There’s the level of weird where one doubts the mechanism, like worrying about unfriendly AI, nuclear war, asteroid strikes or pandemic plagues. This is weird in the sense that most people don’t think the probabilities are high enough to worry about, but it’s totally normal in the sense that if a random person believed one of those was imminent they would quite rightfully freak the hell out and (one hopes) try to stop it or control the damage. They’re weird maps of reality, but the morality isn’t weird at all. As a group they get massive under-investment, and if we funded all of them ten times more, even if we also did that for a bunch of deeply stupid similar things, the world would be a safer place at a discount price. In this sense, we can all strongly agree we want to ‘keep EA weird.’ (6F) Encourage Worrying About Weird Stuff.

Then there’s the morally weird. Scott pointed to a few examples, and there was some very good analysis in various comments and posts about what the heck is going on there. I think the right model is that these people started by taking the idea that (6G) Suffering Is Bad, and (6H) Happiness Is Good. I don’t disagree, but they then get more than a little carried away. Then that gets turned into the only thing that matters, and these principles are treated these axioms as on the same level as I think therefore I am or the existence of rice pudding and income tax.

The people involved then saw where that led, drawing increasingly weird conclusions that made less and less sense. After lots of thinking, they then decided to endorse their conclusions anyway. I’m sorry, but when you are worried that protons are suffering when they repel each other, you screwed up. (7A) Wrong Conclusions Are Wrong. (7B) Life Is Good. I still am a big believer in (7C) Yes, You Can Draw And Use Long Chains of Logical Inference but they’re pretty easy to mess up. If your chain ends up somewhere false, it’s time to find at least one mistake. In my mind such people have made several mistakes, some more obvious than others. I’d start with how you are defining suffering and why exactly you have the intuition that it is so importantly bad.

In general, (8A) The Past Is Not A Dystopian Nightmare, and (8B) Nature Is Not A Dystopian Nightmare. Again, Life Is Good. No one is saying (I hope) that awful things didn’t happen all the time, or that things could have been better, but I consider saying the past had negative utility as one of those signposts that you messed up.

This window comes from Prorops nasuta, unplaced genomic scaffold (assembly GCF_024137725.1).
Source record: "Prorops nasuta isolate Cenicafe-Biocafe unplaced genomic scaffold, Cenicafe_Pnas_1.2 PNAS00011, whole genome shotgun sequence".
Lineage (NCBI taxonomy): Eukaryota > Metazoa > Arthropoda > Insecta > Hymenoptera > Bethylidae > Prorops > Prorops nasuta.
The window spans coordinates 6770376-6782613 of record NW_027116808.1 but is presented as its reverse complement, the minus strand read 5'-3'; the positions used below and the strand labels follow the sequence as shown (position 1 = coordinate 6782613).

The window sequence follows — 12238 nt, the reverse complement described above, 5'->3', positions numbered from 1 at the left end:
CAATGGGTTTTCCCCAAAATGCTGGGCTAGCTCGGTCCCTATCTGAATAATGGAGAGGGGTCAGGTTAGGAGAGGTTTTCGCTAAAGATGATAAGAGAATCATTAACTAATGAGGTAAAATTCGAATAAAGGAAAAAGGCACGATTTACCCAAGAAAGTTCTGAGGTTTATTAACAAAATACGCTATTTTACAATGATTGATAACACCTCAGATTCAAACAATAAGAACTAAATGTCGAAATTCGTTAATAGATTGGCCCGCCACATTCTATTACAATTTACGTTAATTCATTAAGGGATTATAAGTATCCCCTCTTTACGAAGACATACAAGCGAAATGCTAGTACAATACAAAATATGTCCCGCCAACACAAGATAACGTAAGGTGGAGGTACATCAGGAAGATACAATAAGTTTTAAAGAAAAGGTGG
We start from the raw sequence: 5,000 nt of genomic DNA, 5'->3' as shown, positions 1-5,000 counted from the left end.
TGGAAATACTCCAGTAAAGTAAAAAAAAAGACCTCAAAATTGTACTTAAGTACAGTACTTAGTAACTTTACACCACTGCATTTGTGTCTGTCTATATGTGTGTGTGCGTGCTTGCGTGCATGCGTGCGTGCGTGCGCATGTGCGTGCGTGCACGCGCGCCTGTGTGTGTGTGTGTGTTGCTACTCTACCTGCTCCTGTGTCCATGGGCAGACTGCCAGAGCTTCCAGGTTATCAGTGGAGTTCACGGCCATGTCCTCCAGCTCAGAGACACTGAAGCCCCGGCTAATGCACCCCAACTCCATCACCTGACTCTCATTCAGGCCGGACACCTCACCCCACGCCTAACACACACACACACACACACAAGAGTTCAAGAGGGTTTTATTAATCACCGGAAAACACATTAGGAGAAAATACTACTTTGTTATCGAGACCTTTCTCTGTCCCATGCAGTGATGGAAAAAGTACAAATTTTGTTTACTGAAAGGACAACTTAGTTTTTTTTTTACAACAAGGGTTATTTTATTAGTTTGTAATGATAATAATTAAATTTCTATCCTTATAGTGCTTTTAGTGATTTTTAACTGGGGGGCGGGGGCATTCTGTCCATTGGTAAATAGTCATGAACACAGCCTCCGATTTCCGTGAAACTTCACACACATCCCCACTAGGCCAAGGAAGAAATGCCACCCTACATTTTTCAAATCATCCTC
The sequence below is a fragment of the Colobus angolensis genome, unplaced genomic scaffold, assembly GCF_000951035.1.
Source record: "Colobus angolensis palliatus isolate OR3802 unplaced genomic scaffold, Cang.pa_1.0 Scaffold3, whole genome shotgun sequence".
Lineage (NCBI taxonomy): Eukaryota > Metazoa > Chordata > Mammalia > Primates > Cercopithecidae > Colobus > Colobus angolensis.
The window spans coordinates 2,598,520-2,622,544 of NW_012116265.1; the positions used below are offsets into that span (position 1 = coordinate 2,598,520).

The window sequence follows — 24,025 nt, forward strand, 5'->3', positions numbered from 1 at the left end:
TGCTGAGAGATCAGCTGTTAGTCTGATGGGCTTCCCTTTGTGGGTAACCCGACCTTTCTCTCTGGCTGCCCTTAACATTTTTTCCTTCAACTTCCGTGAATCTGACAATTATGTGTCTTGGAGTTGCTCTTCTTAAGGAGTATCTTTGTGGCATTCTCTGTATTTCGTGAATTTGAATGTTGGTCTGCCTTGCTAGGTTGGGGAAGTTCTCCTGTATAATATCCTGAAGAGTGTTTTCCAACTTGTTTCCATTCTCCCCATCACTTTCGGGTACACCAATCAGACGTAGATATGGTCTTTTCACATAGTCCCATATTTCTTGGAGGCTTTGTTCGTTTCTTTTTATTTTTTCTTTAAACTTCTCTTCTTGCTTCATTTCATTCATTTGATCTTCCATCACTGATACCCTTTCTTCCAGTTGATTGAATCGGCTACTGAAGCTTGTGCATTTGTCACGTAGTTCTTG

A big issue in EA, which many have written about and so I have some research I should likely do before writing about it, is (9A) How To Cooperate With Human Paperclip Minimizers. I think not only some of the absurd, hopelessly weird EA causes are orthogonal to value, but also some of the less weird ones. In general, I follow the principle of (9B) Help People Do Things, especially help them figure out how to do things more efficiently, even when I think the things are pointless, so this doesn’t get in the way too much. I could also just write (9C) Stop Paperclip Minimizing and try to argue that those people are doing something useless, but I do not need that kind of trouble, and I doubt my arguments would be convincing at this stage anyway. Still, I am tempted, I think largely but far from entirely for the right reasons. At some point, one must try to figure out (9D) What Is Good In Life?

A last important thread is the problem of motivation. (10A) Yay Motivation! It’s hard to get motivated, and it’s only getting harder. Just about everything we use to motivate ourselves and others is now considered unhealthy in one form or another, and/or a cause of unhappiness. It’s not that this is wrong, exactly, but we need to get our motivation from somewhere. If we’re going to withdraw things from the pool of officially acceptable motivations, we need to be adding to it as fast or faster, or we’ll get a lot of people who don’t have motivation to do things. Which we have.

A particular focus of this problem is ambition. This problem is hard. Empty ambition is clearly harmful to happiness and motivation, but it can also lead to real ambition, and the things that harm empty ambition seem to also harm real ambition, or prevent it in the future. (10B) On Ambition would address this hard problem, which I ended folding some of into 6B, but deserves a deeper dive. Another way to look at the issue is, we want people to feel a little sad that they don’t do more or aim higher, or somehow make them prefer doing more to doing less, because we want them to strive to do more, but we also want them to not feel too sad about it, especially if they’re doing plenty already. Scott Alexander feeling bad about not doing enough is kind of insane.

We particularly want to make sure that people can work on themselves first, put their own house in order, and keep themselves rewarded for all their hard work. We need a robust way to defeat the argument that everything you do is killing someone by way of failing to fund saving their life. Thinking in this way is not cool, it’s not healthy, and it does not lead to lives being net saved. We must deal with (10C) The Altruist Basilisk. It is (10D) Out To Get You for everything you’ve got. We must take a day of rest, and (10E) Bring Back The Sabbath.